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November 14, 2013
CIA collects global data on transfers of money
The U.S. Central Intelligence Agency's (CIA) role in the surveillance scandal has been mostly muted. Now, according to two reports by U.S. media, the CIA is able to acquire vast amounts of financial data and money transfer information handled by U.S. companies, in efforts to track terrorist funding activities.
Operating under the same provisions of the Patriot Act that the NSA uses to acquire data, it's not explicitly clear if Americans' data was collected and inspected by the spy agency. It's expected further Snowden leaks will reveal far more about the system.
- Read more: CIA collecting bulk data on money transfers, reports say (CNET)
Image: Seth Rosenblatt/CNET
November 17, 2013
Snowden cache reveals diplomats' hotel bookings being tracked by GCHQ
In a perhaps bizarre twist, British agents at GCHQ are slated to have bugged around 350 hotels around the world used by diplomats in order to get the inside track of what foreign governments are talking about behind closed doors.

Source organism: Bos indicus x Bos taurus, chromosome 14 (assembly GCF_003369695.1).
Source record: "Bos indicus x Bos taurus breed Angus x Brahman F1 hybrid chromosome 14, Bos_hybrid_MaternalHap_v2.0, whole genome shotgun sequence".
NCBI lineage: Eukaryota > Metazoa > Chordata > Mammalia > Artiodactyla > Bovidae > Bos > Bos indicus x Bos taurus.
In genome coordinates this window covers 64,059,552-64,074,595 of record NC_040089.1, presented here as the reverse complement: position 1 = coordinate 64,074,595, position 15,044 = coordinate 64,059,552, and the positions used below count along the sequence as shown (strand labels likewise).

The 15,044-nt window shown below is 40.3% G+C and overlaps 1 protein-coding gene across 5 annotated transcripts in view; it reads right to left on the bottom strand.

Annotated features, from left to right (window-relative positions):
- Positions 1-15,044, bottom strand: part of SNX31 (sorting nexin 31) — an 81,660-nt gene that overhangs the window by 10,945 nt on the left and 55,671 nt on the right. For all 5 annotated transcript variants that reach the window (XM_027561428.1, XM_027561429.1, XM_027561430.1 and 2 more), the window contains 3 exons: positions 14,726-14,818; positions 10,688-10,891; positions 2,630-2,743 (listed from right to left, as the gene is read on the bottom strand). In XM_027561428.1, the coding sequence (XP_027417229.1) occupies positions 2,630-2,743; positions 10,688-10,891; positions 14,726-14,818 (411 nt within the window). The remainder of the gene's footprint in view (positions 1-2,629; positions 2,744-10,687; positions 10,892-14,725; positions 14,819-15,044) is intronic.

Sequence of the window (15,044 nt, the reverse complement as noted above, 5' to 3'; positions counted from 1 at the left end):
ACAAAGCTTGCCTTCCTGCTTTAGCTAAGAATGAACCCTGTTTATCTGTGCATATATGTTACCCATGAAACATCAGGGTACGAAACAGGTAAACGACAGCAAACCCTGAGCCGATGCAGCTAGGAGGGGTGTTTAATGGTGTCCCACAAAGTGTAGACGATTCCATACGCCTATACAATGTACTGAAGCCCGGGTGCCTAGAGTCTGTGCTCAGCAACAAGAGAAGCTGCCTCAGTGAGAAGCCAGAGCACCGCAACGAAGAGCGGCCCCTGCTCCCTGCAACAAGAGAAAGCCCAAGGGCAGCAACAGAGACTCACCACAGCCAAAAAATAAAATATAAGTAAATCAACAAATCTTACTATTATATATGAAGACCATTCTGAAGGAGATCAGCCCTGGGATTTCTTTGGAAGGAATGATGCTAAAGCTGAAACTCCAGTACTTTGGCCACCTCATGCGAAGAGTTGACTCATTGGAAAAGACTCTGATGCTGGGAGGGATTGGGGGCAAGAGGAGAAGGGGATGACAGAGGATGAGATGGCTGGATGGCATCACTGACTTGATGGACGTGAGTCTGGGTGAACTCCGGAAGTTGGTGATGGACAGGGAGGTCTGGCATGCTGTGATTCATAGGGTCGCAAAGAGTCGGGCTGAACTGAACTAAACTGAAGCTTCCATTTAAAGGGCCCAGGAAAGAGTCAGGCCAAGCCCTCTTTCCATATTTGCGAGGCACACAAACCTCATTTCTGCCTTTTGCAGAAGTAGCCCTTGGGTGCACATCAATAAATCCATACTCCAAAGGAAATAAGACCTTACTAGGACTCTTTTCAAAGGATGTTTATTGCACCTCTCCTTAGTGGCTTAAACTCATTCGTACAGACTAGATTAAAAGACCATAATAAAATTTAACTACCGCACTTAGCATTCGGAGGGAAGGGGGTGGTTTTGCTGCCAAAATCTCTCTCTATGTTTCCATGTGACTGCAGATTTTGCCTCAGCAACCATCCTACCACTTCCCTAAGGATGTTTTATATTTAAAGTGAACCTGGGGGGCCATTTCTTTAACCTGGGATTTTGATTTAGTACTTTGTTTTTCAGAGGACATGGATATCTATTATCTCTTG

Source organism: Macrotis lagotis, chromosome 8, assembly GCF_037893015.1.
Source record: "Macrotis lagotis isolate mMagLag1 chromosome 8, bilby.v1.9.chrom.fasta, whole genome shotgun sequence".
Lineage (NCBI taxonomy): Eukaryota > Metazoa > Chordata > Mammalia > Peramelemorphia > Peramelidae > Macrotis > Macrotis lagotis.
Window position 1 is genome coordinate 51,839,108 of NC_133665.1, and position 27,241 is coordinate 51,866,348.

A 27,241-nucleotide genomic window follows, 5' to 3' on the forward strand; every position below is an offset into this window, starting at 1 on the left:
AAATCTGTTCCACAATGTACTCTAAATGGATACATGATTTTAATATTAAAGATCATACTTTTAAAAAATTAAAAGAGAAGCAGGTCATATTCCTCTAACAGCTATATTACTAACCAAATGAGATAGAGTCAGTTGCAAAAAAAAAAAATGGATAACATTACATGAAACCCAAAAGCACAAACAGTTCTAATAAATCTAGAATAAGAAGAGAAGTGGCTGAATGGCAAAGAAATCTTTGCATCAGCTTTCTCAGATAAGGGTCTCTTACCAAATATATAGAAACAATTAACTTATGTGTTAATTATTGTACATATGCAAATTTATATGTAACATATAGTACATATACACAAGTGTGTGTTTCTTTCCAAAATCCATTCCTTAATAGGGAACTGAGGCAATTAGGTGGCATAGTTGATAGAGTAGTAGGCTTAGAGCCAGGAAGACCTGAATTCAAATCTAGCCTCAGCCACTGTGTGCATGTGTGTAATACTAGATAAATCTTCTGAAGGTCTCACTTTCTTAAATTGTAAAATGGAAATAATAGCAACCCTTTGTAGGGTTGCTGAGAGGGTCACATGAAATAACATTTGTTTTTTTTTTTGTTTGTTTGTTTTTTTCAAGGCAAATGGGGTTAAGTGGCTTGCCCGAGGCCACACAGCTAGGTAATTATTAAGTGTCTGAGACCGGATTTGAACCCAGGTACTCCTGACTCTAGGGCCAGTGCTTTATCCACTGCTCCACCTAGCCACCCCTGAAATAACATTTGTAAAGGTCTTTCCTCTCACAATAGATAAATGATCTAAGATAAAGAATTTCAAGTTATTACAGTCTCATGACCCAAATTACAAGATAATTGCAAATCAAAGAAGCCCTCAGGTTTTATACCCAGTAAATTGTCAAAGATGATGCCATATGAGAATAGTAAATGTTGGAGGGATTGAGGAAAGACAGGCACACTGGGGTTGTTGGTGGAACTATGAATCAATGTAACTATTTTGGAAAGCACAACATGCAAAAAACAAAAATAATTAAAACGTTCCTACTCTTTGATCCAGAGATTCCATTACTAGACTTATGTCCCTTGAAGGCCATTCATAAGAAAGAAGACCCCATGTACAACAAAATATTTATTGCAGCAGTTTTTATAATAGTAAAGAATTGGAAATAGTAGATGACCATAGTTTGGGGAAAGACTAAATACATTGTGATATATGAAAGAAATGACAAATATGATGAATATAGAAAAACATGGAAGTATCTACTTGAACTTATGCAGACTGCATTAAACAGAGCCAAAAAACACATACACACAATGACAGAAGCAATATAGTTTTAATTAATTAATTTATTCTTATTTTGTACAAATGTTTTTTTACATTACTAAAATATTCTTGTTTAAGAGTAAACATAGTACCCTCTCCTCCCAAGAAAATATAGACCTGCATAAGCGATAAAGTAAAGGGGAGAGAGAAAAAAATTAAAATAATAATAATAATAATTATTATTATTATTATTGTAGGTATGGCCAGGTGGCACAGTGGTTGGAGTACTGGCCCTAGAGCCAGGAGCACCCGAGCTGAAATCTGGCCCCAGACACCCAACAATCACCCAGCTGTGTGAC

Under the program dubbed ROYAL CONCIERGE, the program has been in operation since 2010. The program also monitors hotel-booking systems that allow the U.K. and U.S. governments to keep tabs on where diplomats are heading. The names of the hotels were not released, but documents seen by Der Spiegel said telephones, computers, and fax machines in hotel rooms were bugged and wiretap-enabled.
- Read more: Snowden cache reveals diplomats' hotel bookings being tracked by GCHQ (The Guardian)
Source: Der Spiegel
November 19, 2013
FISA court order that allowed NSA surveillance is revealed for first time
The secret FISA court, which authorizes U.S. government surveillance actions, released on the instructions of U.S. intelligence community chief James Clapper a legal opinion that allowed the NSA to collect even more data on Americans, despite finding the agency exceeding its powers and capabilities.
Even though one of the FISA judges recounted a number of problems with the smaller NSA programs, wider scale programs were nonetheless approved. According to the documents, metadata -- the information around messages but not the messages themselves, did not enjoy Fourth Amendment protections
- Read more: FISA court order that allowed NSA surveillance is revealed for first time (The Guardian)
Image: White House/Flickr